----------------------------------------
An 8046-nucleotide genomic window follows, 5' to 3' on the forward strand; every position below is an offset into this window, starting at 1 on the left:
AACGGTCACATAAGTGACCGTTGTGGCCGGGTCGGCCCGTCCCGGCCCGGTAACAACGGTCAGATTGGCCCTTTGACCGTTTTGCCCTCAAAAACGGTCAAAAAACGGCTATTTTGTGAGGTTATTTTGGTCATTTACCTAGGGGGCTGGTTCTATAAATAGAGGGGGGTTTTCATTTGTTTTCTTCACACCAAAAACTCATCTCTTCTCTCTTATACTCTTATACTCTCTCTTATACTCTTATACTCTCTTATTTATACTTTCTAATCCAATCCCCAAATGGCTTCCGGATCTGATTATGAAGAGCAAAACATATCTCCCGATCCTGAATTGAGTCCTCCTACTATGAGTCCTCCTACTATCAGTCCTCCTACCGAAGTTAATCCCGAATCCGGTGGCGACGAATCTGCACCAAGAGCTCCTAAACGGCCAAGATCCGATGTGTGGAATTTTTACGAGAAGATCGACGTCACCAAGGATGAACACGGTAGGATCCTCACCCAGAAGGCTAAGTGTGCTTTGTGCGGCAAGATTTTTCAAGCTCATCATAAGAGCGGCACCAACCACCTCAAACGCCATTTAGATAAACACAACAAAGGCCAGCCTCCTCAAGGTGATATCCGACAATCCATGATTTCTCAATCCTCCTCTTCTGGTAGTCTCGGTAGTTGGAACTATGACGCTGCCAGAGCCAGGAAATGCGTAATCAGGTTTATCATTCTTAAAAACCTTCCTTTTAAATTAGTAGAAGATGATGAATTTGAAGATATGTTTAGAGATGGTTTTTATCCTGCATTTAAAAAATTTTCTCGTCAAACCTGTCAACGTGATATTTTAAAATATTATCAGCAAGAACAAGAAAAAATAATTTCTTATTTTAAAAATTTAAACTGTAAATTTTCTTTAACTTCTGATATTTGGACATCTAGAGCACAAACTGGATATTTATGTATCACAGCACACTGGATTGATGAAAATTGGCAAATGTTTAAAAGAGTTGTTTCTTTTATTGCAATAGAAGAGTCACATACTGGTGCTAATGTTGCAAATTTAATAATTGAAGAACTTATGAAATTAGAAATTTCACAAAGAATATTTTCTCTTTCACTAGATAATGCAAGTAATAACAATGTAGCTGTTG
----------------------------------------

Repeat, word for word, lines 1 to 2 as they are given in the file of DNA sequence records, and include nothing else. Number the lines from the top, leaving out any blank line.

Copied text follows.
An 8046-nucleotide genomic window follows, 5' to 3' on the forward strand; every position below is an offset into this window, starting at 1 on the left:
AACGGTCACATAAGTGACCGTTGTGGCCGGGTCGGCCCGTCCCGGCCCGGTAACAACGGTCAGATTGGCCCTTTGACCGTTTTGCCCTCAAAAACGGTCAAAAAACGGCTATTTTGTGAGGTTATTTTGGTCATTTACCTAGGGGGCTGGTTCTATAAATAGAGGGGGGTTTTCATTTGTTTTCTTCACACCAAAAACTCATCTCTTCTCTCTTATACTCTTATACTCTCTCTTATACTCTTATACTCTCTTATTTATACTTTCTAATCCAATCCCCAAATGGCTTCCGGATCTGATTATGAAGAGCAAAACATATCTCCCGATCCTGAATTGAGTCCTCCTACTATGAGTCCTCCTACTATCAGTCCTCCTACCGAAGTTAATCCCGAATCCGGTGGCGACGAATCTGCACCAAGAGCTCCTAAACGGCCAAGATCCGATGTGTGGAATTTTTACGAGAAGATCGACGTCACCAAGGATGAACACGGTAGGATCCTCACCCAGAAGGCTAAGTGTGCTTTGTGCGGCAAGATTTTTCAAGCTCATCATAAGAGCGGCACCAACCACCTCAAACGCCATTTAGATAAACACAACAAAGGCCAGCCTCCTCAAGGTGATATCCGACAATCCATGATTTCTCAATCCTCCTCTTCTGGTAGTCTCGGTAGTTGGAACTATGACGCTGCCAGAGCCAGGAAATGCGTAATCAGGTTTATCATTCTTAAAAACCTTCCTTTTAAATTAGTAGAAGATGATGAATTTGAAGATATGTTTAGAGATGGTTTTTATCCTGCATTTAAAAAATTTTCTCGTCAAACCTGTCAACGTGATATTTTAAAATATTATCAGCAAGAACAAGAAAAAATAATTTCTTATTTTAAAAATTTAAACTGTAAATTTTCTTTAACTTCTGATATTTGGACATCTAGAGCACAAACTGGATATTTATGTATCACAGCACACTGGATTGATGAAAATTGGCAAATGTTTAAAAGAGTTGTTTCTTTTATTGCAATAGAAGAGTCACATACTGGTGCTAATGTTGCAAATTTAATAATTGAAGAACTTATGAAATTAGAAATTTCACAAAGAATATTTTCTCTTTCACTAGATAATGCAAGTAATAACAATGTAGCTGTTG